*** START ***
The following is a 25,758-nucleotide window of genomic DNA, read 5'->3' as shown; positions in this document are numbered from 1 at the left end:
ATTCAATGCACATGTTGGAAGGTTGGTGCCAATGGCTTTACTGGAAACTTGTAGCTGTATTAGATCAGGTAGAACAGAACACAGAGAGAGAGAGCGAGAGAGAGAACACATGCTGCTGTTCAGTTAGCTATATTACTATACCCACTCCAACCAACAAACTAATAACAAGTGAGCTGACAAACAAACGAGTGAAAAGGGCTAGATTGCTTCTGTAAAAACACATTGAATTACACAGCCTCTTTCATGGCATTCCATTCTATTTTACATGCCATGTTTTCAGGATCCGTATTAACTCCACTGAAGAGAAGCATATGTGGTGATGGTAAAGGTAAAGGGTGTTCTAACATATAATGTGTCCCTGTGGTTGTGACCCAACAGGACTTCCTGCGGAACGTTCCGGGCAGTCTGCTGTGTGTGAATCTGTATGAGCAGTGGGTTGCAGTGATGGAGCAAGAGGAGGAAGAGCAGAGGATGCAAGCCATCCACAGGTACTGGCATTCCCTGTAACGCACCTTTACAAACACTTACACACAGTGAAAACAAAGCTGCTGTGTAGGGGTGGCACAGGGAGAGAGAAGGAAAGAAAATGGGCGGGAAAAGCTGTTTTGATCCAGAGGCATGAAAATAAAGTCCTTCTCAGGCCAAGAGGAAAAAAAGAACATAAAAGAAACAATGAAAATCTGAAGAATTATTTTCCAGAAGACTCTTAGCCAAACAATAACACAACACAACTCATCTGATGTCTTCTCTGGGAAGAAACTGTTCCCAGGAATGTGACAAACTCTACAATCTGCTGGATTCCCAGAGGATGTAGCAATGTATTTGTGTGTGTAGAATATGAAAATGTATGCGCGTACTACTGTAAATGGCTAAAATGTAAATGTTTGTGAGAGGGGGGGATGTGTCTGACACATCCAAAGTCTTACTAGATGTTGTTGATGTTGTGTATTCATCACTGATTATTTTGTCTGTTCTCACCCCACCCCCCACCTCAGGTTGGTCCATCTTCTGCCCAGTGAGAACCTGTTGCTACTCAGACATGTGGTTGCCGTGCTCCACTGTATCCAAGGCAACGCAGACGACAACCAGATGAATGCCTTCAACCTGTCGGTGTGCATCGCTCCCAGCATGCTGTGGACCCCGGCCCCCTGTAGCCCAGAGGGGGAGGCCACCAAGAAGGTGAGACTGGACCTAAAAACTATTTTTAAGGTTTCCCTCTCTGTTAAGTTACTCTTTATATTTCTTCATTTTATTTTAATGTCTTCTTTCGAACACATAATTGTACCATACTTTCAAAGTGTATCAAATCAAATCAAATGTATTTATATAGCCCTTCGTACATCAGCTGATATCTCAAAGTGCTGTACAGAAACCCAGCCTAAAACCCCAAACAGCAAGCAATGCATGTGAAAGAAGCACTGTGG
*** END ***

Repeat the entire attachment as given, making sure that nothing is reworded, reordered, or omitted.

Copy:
The following is a 25,758-nucleotide window of genomic DNA, read 5'->3' as shown; positions in this document are numbered from 1 at the left end:
ATTCAATGCACATGTTGGAAGGTTGGTGCCAATGGCTTTACTGGAAACTTGTAGCTGTATTAGATCAGGTAGAACAGAACACAGAGAGAGAGAGCGAGAGAGAGAACACATGCTGCTGTTCAGTTAGCTATATTACTATACCCACTCCAACCAACAAACTAATAACAAGTGAGCTGACAAACAAACGAGTGAAAAGGGCTAGATTGCTTCTGTAAAAACACATTGAATTACACAGCCTCTTTCATGGCATTCCATTCTATTTTACATGCCATGTTTTCAGGATCCGTATTAACTCCACTGAAGAGAAGCATATGTGGTGATGGTAAAGGTAAAGGGTGTTCTAACATATAATGTGTCCCTGTGGTTGTGACCCAACAGGACTTCCTGCGGAACGTTCCGGGCAGTCTGCTGTGTGTGAATCTGTATGAGCAGTGGGTTGCAGTGATGGAGCAAGAGGAGGAAGAGCAGAGGATGCAAGCCATCCACAGGTACTGGCATTCCCTGTAACGCACCTTTACAAACACTTACACACAGTGAAAACAAAGCTGCTGTGTAGGGGTGGCACAGGGAGAGAGAAGGAAAGAAAATGGGCGGGAAAAGCTGTTTTGATCCAGAGGCATGAAAATAAAGTCCTTCTCAGGCCAAGAGGAAAAAAAGAACATAAAAGAAACAATGAAAATCTGAAGAATTATTTTCCAGAAGACTCTTAGCCAAACAATAACACAACACAACTCATCTGATGTCTTCTCTGGGAAGAAACTGTTCCCAGGAATGTGACAAACTCTACAATCTGCTGGATTCCCAGAGGATGTAGCAATGTATTTGTGTGTGTAGAATATGAAAATGTATGCGCGTACTACTGTAAATGGCTAAAATGTAAATGTTTGTGAGAGGGGGGGATGTGTCTGACACATCCAAAGTCTTACTAGATGTTGTTGATGTTGTGTATTCATCACTGATTATTTTGTCTGTTCTCACCCCACCCCCCACCTCAGGTTGGTCCATCTTCTGCCCAGTGAGAACCTGTTGCTACTCAGACATGTGGTTGCCGTGCTCCACTGTATCCAAGGCAACGCAGACGACAACCAGATGAATGCCTTCAACCTGTCGGTGTGCATCGCTCCCAGCATGCTGTGGACCCCGGCCCCCTGTAGCCCAGAGGGGGAGGCCACCAAGAAGGTGAGACTGGACCTAAAAACTATTTTTAAGGTTTCCCTCTCTGTTAAGTTACTCTTTATATTTCTTCATTTTATTTTAATGTCTTCTTTCGAACACATAATTGTACCATACTTTCAAAGTGTATCAAATCAAATCAAATGTATTTATATAGCCCTTCGTACATCAGCTGATATCTCAAAGTGCTGTACAGAAACCCAGCCTAAAACCCCAAACAGCAAGCAATGCATGTGAAAGAAGCACTGTGG